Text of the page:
Public Hearing: June 24 hearing will discuss the future of the municipal center

John Weichsel’s family was on hand for the dedication ceremony. On Oct. 6, 2016 the municipal center was renamed for the former town manager. From left, Alan and Amy Rosen (daughter), Pat and Barry Weichsel (son), and Dee Weichsel (wife).

By SHERIDAN ROY

STAFF WRITER

The Southington Town Council set a public hearing for June 24, at 7 p.m., in the meeting room of the John Weichsel Municipal Center. The purpose of the proceeding is to hear residents’ thoughts on purchasing the municipal center from Borghesi Building and Engineering Co., Inc. in Torrington.

The building, formerly known as North Center School, was sold to Borghesi for $1 in 2011 after three town referendums failed to expand the town hall. In the agreement, the town agreed to lease the building at approximately $400,000 per year for eight years. The town budget and the board of education budget split the cost 50/50.

The eight-year lease ends this year, and the town has the option to purchase the building for $2.9 million using money from the undesignated fund balance. There would be no interest rates with this option.

Other options presented by the council include bonding, which is estimated to cost $3.3 million, or a combination of bonding and use of undesignated fund balance money. The town could also choose to do nothing, and continue to lease the building for another 10 years.

John Weichsel

Purchases over $1 million require voters’ approval. Pending a recommendation from the board of finance to the council, and a council vote to approve, the item would appear as a referendum question on the November 2019 ballots for residents to answer.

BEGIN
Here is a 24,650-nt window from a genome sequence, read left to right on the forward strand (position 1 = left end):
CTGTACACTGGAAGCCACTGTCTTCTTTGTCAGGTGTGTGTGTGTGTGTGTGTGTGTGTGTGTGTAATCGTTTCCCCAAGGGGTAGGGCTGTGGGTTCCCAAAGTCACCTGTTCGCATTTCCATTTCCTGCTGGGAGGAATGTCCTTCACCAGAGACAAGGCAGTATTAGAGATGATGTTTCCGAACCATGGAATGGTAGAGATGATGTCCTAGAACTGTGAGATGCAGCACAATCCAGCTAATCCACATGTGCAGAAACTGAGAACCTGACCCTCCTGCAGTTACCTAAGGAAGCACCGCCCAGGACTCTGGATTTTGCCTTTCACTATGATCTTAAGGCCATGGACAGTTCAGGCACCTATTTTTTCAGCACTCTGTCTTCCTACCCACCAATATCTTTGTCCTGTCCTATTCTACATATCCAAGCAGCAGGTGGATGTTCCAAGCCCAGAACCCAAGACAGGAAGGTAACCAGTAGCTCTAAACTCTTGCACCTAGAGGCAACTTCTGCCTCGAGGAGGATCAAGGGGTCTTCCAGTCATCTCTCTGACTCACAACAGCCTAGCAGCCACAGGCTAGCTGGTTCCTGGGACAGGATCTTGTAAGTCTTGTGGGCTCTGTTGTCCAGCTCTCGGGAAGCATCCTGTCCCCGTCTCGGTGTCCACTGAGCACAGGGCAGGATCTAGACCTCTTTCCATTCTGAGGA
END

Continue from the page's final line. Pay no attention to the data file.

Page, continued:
“This is a perfect example of a way to use our undesignated fund balance for a one-time purchase whereas we can lower ongoing operation costs on both the BOE and general government budget,” said council chair Chris Palmieri. “It really is a great benefit to our residents.”

The municipal center is home to the board of education and administration, along with several Town of Southington departments including public works, building, planning and zoning, economic development, engineering, health, human resources, sewer, and youth services.

In a video presentation at the May 28 council meeting explaining the options available to the town, several town staff and board of education administration members showed support of purchasing the municipal center building.

“Besides the obvious ease of communication, there’s a synergy that’s developed over time,” said director of planning and community development Rob Phillips. “I have the ability to just walk down the stairs and talk to the building officials, inspectors, zoning officers, public work staff, and even the economic development office. It’s been really beneficial for us for communication.”

Current town manager Mark Sciota, right, with the late John Weichsel, Southington’s first town manager.

Superintendent of schools Tim Connellan said the convenience of having BOE staff and youth services in one building is beneficial, along with special education and youth counseling services.

“There is a sense of everyone working together,” said Connellan. He commented having student artwork line the hallways is an added benefit.

Economic development director Lou Perillo said the municipal center is “very convenient” for both residents and developers, who usually have to go to multiple departments at once.

Councilor Mike Riccio said buying the building is “a bargain for taxpayers,” and would save residents from another nearly $5 million in leasing payments over the next 10 years.

After the council’s public hearing, the board of finance will discuss and make a recommendation to the council. The BOF will also have a public hearing (date to be determined). The council will then vote on the recommendation and potentially add it as a referendum questions for voters to answer in November.

To comment on this story or to contact staff writer Sheridan Roy, email her at SRoy@SouthingtonObserver.com.

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